Types of LP’s:  In the examples we’ve considered so far there is a point in the feasible region which is optimal, and hence there is a vertex of the feasible region which is also optimal.   This might not be the case in some situations.  More precisely, the optimal point is at a vertex of the feasible region, except:

  • Infeasible LP: the feasible region is empty so there are no valid points.  Here is a simple example:
    • max x_1 + 5x_2, such that
    • x_1+x_2 \geq 2x_1+x_2 \leq 1/2.

Note, whether or not a LP is infeasible just depends on the constraints, the objective function doesn’t matter (so, for a given set of constraints, it is true for all objective functions or none).

  • Unbounded LP: the optimal value of the objective function is unbounded.  So the feasible region is non-empty but in the direction of the objective function the feasible region is unbounded so we can achieve arbitrarily large objective function. Here is a simple example:
    • max x_1 + 5x_2, such that
    • x_1-x_2 \leq 1x_1+x_2 \geq 3

Note, the feasible region can be an unbounded set, but for some objective functions the LP is bounded and other objective functions it may be unbounded.

When these two exceptions do not occur then we refer to the LP as a feasible LP: the feasible region is non-empty and the objective function is bounded.

LP Duality

Now we are ready to explore LP duality.  Let’s recall one of our examples from last class.  Here is the example:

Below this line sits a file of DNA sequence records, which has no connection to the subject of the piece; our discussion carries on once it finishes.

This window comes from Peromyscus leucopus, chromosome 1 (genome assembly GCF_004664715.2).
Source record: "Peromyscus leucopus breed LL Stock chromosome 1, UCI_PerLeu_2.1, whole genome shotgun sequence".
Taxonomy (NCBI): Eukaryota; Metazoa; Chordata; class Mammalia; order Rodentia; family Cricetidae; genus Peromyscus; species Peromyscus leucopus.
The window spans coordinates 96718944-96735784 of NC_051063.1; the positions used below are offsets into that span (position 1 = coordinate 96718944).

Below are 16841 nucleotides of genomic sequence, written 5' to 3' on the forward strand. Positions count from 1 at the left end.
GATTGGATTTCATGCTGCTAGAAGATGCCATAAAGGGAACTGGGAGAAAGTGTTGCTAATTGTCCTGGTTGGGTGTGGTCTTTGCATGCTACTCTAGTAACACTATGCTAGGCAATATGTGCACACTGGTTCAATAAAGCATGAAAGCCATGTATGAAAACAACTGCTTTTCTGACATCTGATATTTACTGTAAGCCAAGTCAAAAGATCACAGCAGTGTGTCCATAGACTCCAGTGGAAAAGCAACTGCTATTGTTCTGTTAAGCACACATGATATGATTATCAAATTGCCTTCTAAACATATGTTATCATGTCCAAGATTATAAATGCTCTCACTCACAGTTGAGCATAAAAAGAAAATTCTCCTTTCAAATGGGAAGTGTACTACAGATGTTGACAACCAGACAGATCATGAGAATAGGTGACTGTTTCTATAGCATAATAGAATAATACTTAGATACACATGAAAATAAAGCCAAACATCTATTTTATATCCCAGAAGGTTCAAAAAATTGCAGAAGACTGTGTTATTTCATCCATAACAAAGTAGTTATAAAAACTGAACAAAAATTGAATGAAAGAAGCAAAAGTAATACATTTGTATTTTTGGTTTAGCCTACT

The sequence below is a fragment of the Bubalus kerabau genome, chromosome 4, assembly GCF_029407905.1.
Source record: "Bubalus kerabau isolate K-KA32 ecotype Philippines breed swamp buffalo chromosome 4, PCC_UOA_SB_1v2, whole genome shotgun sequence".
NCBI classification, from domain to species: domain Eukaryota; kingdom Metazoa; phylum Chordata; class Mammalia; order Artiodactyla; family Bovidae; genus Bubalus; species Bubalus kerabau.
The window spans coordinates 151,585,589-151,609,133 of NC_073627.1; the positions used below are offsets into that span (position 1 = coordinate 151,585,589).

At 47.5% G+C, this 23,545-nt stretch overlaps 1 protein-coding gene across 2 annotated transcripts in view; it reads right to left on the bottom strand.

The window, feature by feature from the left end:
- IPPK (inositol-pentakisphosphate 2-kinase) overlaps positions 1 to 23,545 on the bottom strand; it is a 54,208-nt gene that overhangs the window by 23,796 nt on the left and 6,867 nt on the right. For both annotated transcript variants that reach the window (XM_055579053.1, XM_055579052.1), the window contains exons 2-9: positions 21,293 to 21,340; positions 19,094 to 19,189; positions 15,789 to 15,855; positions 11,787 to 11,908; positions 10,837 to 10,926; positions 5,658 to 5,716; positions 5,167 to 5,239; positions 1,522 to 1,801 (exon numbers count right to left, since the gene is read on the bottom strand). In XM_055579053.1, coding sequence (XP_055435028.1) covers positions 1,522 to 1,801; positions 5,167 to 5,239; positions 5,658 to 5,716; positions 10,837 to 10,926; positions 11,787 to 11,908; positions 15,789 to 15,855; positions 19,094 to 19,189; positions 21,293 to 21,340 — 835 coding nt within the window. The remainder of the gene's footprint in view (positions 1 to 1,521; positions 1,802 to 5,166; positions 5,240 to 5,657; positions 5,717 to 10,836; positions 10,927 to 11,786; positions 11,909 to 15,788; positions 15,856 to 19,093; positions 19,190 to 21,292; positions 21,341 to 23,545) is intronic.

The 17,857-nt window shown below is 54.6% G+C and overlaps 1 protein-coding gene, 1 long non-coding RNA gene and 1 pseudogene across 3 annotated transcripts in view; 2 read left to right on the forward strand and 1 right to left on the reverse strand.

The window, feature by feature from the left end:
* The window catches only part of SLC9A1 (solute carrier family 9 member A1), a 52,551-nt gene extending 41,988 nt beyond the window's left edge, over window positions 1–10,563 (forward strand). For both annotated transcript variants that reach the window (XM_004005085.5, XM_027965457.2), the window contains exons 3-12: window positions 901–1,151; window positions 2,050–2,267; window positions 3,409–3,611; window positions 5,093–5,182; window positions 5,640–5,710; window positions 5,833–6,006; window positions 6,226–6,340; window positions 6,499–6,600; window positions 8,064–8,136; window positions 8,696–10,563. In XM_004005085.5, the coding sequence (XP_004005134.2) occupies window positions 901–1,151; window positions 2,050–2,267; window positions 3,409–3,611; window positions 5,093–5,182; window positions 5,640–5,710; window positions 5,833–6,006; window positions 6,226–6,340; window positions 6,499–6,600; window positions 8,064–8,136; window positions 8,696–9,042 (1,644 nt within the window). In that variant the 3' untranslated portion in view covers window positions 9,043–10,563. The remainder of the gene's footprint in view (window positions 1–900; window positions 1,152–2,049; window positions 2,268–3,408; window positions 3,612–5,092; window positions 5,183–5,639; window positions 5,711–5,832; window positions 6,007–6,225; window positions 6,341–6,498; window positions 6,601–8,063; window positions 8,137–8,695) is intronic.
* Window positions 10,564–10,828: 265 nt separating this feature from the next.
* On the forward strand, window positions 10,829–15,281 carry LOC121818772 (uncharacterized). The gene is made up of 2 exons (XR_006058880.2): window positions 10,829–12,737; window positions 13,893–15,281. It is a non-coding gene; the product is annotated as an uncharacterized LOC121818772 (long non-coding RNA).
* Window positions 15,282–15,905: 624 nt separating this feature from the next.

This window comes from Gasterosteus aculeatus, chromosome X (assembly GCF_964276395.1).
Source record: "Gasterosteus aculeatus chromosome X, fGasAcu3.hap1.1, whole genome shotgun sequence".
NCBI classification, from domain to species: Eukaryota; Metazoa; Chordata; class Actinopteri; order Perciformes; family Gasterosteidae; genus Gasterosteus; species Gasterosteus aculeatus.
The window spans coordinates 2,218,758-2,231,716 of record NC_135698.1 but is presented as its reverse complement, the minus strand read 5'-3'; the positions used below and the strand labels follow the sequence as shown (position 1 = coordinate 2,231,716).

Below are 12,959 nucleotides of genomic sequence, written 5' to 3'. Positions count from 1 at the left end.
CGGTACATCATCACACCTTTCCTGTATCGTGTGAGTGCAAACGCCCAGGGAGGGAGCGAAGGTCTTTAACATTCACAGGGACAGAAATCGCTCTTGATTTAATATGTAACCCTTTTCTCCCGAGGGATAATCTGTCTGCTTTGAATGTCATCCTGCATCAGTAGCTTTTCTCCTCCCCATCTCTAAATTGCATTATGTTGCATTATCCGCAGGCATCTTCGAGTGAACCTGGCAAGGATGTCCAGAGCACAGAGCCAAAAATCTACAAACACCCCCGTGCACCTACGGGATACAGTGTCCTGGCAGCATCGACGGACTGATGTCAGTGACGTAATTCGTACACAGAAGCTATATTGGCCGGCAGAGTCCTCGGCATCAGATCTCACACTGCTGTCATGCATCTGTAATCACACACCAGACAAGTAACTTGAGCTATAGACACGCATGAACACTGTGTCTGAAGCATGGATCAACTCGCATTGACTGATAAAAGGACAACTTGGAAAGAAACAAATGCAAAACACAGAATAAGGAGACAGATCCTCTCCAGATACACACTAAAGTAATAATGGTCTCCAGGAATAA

\max x_1+6x_2+10x_3
subject to:

x_1 \leq 300  (1)  (this is simply a labeling of this constraint)
x_2 \leq 200 (2)
x_1 + 3x_2 + 2x_3 \leq 1000  (3)
x_2 + 3x_3 \leq 500  (4)
x_1,x_2,x_3 \geq 0   (5)

Last class we ran the simplex algorithm on this LP and found that the point (200,200,100) was an optimal point with objective value 2400.  Now suppose we are simply given this point and we want to verify that it’s optimal.  How can we do that?  Can we prove that no feasible point has an objective value >2400?  Any feasible point satisfies each of the constraints so it also satisfies any linear combination of the constraints.

Example of dual vector: Let’s take a linear combination of the constraints defined by the vector y=(y_1,y_2,y_3,y_4).  There are 4 non-trivial constraints (we’re excluding the non-negativity constraints) so let’s look at y times these 4 constraints.  We’ll require every coordinate y_i to be \geq 0.  Thus when we take a linear combination we don’t need to flip any of the signs, they are all \leq constraints.  Taking a linear combination of the 4 constraints yields:

y_1\times (1) + y_2 \times (2) + y_3 \times (3) + y_4 \times (4)

Consider the vector y = (y_1, y_2, y_3, y_4) = (0, \frac{1}{3}, 1, \frac{8}{3}).  For this choice of y we have:

0\times x_1 + \frac{1}{3}x_2 + x_1 + 3x_2 + 2x_3 + \frac{8}{3}x_2 + \frac{8}{3}x_2\times 3x_3 \leq 0 + \frac{200}{3}\times 200 + 1000 + \frac{8}{3}\times 500.

Let’s collect terms and this is equivalent to:

x_1 + 6x_2 + 10x_3 \leq 2400.

Note the left-hand-side is the objective function of our original LP.  Thus we’ve shown that we can never achieve a value bigger than 2400.  In other words, the profit is \leq 2400.  Hence the point (200,200,100) is optimal since it achieves the maximum possible profit of 2400.

Finding dual vector: How did we find this y?  For this LP with 4 constraints we had:

y_1\times (1) + y_2 \times (2) + y_3 \times (3) + y_4 \times (4)

For this LP this is equivalent to:

x_1y_1 + x_2y_2 + x_1y_3 + 3x_2y_3 + 2x_3y_3 + x_2y_4 + 3x_3y_4 \leq 300y_1 + 200y_2 + 1000y_3 + 500y_4.